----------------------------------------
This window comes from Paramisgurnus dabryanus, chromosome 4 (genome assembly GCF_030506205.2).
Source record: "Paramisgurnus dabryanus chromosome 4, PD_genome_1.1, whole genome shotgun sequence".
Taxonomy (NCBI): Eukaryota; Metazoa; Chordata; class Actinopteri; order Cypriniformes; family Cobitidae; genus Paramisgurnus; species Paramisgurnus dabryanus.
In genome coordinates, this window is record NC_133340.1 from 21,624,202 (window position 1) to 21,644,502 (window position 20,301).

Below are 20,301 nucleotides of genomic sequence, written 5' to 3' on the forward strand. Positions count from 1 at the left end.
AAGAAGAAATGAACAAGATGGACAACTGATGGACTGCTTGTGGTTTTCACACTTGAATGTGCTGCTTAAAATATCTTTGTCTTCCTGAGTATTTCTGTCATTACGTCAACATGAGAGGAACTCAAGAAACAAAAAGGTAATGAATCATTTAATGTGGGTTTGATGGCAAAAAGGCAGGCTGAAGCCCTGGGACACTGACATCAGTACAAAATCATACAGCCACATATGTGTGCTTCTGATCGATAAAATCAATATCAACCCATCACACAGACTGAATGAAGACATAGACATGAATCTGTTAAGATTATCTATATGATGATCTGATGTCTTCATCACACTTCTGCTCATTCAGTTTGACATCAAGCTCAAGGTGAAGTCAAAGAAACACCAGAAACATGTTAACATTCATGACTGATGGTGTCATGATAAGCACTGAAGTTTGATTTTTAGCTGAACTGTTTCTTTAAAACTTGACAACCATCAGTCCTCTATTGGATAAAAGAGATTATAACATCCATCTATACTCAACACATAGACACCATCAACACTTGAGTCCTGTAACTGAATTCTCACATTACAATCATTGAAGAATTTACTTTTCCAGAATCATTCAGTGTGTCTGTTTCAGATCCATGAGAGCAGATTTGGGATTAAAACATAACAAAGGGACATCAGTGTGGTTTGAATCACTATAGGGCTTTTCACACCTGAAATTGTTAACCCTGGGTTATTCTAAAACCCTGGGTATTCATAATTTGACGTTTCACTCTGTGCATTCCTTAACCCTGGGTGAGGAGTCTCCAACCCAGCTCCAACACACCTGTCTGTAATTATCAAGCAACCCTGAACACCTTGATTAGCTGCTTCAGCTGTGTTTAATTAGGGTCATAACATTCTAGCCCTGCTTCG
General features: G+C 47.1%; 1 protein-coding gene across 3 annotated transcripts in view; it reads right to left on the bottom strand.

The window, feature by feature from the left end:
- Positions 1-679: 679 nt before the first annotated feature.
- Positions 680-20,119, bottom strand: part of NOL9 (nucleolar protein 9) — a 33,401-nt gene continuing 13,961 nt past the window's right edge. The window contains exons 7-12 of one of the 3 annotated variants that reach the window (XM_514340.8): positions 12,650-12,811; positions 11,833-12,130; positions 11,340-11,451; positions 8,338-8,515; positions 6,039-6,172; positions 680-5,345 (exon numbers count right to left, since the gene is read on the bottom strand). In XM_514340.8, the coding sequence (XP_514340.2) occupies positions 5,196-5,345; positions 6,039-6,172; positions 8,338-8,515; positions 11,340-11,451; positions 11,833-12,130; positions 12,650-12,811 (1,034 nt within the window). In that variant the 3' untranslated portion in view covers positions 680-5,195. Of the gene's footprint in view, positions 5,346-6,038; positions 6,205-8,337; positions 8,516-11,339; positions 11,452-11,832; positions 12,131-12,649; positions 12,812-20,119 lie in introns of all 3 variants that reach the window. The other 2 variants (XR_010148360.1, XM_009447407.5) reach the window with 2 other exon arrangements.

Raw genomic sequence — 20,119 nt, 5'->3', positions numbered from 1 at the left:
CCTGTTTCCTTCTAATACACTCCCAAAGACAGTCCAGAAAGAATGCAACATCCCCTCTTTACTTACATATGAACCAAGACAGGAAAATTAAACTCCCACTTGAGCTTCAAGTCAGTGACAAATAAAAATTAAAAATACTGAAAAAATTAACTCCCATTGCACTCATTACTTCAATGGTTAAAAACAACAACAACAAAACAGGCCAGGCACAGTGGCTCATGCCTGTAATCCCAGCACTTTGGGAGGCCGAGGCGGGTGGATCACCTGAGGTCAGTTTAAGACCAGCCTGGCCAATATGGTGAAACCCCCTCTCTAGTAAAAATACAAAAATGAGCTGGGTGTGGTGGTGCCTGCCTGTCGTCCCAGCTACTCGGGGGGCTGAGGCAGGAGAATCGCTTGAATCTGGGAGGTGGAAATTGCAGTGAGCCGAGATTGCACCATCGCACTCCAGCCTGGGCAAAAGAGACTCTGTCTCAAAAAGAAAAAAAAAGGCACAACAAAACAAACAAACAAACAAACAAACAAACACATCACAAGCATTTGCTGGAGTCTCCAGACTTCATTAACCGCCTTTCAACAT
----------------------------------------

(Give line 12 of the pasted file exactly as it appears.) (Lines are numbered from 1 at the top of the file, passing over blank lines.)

CCTGTTTCCTTCTAATACACTCCCAAAGACAGTCCAGAAAGAATGCAACATCCCCTCTTTACTTACATATGAACCAAGACAGGAAAATTAAACTCCCACTTGAGCTTCAAGTCAGTGACAAATAAAAATTAAAAATACTGAAAAAATTAACTCCCATTGCACTCATTACTTCAATGGTTAAAAACAACAACAACAAAACAGGCCAGGCACAGTGGCTCATGCCTGTAATCCCAGCACTTTGGGAGGCCGAGGCGGGTGGATCACCTGAGGTCAGTTTAAGACCAGCCTGGCCAATATGGTGAAACCCCCTCTCTAGTAAAAATACAAAAATGAGCTGGGTGTGGTGGTGCCTGCCTGTCGTCCCAGCTACTCGGGGGGCTGAGGCAGGAGAATCGCTTGAATCTGGGAGGTGGAAATTGCAGTGAGCCGAGATTGCACCATCGCACTCCAGCCTGGGCAAAAGAGACTCTGTCTCAAAAAGAAAAAAAAAGGCACAACAAAACAAACAAACAAACAAACAAACAAACACATCACAAGCATTTGCTGGAGTCTCCAGACTTCATTAACCGCCTTTCAACAT